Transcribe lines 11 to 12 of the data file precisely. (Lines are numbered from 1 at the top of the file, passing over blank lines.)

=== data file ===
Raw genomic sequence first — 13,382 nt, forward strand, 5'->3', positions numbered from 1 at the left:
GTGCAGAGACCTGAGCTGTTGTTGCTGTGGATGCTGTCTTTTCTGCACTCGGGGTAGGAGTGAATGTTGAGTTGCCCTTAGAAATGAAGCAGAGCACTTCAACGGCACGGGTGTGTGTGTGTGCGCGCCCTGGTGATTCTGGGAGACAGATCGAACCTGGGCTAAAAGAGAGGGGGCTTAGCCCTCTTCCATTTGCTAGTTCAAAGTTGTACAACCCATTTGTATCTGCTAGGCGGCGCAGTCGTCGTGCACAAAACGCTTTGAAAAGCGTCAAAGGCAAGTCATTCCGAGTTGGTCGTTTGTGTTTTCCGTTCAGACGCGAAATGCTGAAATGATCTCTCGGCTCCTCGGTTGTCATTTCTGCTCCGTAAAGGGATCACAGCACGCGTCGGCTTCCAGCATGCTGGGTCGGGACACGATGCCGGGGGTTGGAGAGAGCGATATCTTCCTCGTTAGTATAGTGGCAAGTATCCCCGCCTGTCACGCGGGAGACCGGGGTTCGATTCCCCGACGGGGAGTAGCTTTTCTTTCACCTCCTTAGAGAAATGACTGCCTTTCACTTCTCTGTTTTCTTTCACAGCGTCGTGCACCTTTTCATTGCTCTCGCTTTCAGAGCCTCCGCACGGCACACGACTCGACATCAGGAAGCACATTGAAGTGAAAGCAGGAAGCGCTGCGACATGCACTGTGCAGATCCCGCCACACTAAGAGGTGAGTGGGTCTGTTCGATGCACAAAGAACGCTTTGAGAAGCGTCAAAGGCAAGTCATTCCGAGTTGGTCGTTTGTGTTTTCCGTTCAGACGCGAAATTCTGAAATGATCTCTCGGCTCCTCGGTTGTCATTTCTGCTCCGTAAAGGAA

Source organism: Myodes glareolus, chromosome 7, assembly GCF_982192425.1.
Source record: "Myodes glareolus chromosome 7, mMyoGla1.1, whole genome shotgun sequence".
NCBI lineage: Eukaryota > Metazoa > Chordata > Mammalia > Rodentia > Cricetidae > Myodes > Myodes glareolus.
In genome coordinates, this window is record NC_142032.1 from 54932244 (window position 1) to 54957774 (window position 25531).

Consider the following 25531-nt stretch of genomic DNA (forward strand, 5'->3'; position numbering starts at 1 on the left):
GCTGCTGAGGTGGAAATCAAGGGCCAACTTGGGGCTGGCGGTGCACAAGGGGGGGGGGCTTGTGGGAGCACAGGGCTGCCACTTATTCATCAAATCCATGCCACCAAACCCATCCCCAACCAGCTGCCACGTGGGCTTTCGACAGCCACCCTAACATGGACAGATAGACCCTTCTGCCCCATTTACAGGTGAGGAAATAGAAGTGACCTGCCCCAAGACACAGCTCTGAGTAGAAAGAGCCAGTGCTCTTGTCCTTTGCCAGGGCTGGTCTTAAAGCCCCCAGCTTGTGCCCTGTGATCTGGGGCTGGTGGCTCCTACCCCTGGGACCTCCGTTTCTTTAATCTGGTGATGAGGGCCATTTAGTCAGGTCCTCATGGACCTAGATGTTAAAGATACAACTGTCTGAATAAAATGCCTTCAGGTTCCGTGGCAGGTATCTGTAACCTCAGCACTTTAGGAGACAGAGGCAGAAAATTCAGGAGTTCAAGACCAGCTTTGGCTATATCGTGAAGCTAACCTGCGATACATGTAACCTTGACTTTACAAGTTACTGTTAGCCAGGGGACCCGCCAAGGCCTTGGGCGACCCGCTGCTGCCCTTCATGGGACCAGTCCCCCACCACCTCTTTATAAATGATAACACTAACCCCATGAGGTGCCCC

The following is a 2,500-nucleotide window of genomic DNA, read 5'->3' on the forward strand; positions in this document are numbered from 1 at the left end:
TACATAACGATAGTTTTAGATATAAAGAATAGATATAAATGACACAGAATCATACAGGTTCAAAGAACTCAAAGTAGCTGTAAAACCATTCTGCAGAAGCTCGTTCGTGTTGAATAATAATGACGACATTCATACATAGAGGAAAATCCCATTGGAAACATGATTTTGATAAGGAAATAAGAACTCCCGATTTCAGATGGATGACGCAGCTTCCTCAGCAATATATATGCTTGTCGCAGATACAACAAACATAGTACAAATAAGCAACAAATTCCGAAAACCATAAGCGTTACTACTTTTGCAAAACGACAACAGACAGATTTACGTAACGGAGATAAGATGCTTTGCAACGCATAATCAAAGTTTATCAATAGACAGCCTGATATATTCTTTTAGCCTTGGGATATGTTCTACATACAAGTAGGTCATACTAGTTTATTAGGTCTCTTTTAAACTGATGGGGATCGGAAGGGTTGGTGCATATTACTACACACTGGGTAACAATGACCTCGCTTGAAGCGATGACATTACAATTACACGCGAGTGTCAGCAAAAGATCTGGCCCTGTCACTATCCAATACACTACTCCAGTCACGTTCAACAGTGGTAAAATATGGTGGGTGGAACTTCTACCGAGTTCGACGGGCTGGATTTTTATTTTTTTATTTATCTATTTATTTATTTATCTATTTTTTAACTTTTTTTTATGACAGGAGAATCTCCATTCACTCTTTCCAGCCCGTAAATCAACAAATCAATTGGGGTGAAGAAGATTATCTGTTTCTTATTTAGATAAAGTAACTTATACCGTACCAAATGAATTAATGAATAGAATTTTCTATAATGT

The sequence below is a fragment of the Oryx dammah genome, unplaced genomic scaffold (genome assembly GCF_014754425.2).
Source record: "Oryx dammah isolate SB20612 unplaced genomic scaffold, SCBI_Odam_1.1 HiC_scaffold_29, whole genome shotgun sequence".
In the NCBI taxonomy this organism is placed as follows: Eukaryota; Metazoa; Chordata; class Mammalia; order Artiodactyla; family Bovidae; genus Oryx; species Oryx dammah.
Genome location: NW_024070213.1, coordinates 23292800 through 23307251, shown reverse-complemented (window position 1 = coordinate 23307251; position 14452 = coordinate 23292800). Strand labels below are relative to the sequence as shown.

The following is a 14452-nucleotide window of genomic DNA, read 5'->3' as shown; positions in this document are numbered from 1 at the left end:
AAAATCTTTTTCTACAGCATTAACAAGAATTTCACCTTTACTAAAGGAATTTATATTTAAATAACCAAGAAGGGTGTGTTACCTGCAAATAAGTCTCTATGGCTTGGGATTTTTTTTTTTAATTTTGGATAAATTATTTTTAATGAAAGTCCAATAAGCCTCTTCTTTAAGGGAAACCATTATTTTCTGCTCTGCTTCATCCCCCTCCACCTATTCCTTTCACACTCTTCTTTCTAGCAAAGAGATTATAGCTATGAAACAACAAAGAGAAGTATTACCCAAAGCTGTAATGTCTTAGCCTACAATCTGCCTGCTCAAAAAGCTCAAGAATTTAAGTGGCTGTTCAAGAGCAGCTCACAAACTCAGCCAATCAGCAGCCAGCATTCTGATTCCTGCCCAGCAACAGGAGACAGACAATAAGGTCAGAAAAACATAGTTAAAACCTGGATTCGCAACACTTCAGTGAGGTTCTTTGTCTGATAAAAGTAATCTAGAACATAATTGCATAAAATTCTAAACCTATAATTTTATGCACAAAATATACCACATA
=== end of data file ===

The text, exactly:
The sequence below is a fragment of the Oryx dammah genome, unplaced genomic scaffold (genome assembly GCF_014754425.2).
Source record: "Oryx dammah isolate SB20612 unplaced genomic scaffold, SCBI_Odam_1.1 HiC_scaffold_29, whole genome shotgun sequence".